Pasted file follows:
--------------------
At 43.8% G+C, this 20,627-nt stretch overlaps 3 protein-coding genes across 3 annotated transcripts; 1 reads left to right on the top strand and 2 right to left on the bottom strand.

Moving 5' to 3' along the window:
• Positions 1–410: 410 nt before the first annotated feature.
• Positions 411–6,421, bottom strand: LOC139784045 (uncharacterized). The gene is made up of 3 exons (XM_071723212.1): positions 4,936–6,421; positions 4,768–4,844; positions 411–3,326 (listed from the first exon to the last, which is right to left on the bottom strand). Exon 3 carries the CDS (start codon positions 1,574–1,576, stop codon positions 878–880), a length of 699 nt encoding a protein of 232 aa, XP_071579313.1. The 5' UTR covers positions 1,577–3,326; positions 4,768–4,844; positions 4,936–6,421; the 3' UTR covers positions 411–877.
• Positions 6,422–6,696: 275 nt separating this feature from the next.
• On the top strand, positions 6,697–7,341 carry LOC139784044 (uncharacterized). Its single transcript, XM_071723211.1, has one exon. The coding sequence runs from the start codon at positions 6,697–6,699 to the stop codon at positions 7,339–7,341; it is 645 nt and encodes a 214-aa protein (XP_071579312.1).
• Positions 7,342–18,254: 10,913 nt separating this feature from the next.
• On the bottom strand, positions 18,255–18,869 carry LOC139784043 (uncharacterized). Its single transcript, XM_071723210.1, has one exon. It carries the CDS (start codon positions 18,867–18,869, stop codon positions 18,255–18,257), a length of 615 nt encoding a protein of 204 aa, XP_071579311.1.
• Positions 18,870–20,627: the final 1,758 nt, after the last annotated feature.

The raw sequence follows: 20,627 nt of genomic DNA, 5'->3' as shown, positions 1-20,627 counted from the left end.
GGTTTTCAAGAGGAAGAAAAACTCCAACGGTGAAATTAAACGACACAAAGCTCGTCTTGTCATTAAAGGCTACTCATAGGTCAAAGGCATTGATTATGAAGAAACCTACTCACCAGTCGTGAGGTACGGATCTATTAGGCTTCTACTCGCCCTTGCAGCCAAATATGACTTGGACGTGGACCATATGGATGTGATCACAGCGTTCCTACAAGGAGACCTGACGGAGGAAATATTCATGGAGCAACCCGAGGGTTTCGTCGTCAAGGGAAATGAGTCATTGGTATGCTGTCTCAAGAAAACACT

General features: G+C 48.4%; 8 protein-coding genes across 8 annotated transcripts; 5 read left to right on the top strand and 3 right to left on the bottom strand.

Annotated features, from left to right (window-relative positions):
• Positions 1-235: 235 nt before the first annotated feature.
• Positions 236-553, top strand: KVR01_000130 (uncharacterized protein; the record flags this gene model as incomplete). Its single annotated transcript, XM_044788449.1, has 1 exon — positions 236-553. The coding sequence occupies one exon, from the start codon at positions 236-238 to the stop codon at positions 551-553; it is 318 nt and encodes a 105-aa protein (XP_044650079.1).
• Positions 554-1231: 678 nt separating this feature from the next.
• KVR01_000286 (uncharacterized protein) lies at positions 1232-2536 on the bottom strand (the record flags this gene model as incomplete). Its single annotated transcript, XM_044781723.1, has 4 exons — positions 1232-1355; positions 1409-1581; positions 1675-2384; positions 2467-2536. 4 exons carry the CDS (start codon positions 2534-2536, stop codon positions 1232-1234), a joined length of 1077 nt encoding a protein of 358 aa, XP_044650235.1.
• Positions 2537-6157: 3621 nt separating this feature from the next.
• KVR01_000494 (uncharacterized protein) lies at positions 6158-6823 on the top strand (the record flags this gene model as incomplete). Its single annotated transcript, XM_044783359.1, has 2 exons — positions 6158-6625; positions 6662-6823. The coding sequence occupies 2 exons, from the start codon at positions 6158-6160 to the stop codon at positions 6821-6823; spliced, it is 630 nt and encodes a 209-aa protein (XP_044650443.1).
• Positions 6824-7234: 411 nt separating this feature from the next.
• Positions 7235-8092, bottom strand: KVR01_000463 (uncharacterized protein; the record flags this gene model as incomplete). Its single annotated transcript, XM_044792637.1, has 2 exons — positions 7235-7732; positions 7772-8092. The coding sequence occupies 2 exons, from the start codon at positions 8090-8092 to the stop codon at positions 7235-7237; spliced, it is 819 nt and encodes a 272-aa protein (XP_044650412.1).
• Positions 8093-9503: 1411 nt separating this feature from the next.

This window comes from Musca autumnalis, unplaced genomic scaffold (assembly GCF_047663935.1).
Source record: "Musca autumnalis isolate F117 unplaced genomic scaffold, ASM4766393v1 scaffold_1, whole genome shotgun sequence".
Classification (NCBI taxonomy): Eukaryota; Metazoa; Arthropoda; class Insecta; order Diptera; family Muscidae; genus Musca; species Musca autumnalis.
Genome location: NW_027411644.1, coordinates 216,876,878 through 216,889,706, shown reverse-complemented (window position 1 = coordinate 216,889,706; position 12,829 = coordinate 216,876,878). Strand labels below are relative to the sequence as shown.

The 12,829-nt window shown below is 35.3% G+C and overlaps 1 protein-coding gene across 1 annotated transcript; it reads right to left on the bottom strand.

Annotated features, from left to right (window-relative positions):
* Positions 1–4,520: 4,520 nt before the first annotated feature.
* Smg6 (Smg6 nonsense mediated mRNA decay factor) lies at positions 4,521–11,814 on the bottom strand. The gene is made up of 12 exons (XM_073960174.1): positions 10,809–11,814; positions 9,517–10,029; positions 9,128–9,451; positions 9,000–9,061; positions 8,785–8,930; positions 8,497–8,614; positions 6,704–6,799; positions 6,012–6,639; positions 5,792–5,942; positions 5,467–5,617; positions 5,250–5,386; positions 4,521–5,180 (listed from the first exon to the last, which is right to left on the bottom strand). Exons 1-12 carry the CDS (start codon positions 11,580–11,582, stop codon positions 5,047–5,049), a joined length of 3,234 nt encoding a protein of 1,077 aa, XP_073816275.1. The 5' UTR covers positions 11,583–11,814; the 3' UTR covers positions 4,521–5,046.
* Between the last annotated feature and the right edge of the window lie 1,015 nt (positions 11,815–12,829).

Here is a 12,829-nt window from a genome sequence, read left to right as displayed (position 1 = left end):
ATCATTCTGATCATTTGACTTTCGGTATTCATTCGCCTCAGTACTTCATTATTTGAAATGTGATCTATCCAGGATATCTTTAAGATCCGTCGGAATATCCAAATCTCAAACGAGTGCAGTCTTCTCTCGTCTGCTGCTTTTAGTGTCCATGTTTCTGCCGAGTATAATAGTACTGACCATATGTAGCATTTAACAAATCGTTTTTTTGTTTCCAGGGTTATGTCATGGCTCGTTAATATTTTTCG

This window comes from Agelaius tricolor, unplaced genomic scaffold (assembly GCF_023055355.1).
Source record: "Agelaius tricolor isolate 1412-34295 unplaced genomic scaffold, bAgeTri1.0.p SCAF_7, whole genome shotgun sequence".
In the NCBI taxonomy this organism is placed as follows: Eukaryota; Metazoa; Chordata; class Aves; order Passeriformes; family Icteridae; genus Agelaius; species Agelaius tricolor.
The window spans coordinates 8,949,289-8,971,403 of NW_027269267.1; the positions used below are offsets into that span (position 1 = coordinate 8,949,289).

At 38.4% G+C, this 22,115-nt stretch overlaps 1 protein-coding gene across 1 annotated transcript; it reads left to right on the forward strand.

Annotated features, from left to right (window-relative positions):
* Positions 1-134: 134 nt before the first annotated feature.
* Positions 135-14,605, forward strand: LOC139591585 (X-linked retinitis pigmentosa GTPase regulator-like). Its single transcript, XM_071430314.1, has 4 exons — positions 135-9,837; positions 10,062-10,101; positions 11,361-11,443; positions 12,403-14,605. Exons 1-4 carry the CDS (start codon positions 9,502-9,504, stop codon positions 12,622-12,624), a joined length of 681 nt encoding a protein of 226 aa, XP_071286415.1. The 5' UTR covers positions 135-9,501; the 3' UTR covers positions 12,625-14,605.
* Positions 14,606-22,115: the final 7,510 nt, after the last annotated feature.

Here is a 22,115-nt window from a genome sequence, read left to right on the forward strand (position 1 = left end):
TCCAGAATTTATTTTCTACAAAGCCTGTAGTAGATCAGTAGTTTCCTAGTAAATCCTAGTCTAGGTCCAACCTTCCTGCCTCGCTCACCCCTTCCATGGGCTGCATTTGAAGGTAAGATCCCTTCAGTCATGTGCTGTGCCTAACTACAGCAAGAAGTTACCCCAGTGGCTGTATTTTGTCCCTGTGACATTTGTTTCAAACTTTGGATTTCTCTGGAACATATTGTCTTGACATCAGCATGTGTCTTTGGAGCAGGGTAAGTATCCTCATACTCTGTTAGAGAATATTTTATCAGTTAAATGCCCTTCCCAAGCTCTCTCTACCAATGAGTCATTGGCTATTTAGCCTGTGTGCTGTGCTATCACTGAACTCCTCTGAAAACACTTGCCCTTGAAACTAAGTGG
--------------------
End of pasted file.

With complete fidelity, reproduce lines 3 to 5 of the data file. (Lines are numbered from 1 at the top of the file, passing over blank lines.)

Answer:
• Positions 1–410: 410 nt before the first annotated feature.
• Positions 411–6,421, bottom strand: LOC139784045 (uncharacterized). The gene is made up of 3 exons (XM_071723212.1): positions 4,936–6,421; positions 4,768–4,844; positions 411–3,326 (listed from the first exon to the last, which is right to left on the bottom strand). Exon 3 carries the CDS (start codon positions 1,574–1,576, stop codon positions 878–880), a length of 699 nt encoding a protein of 232 aa, XP_071579313.1. The 5' UTR covers positions 1,577–3,326; positions 4,768–4,844; positions 4,936–6,421; the 3' UTR covers positions 411–877.
• Positions 6,422–6,696: 275 nt separating this feature from the next.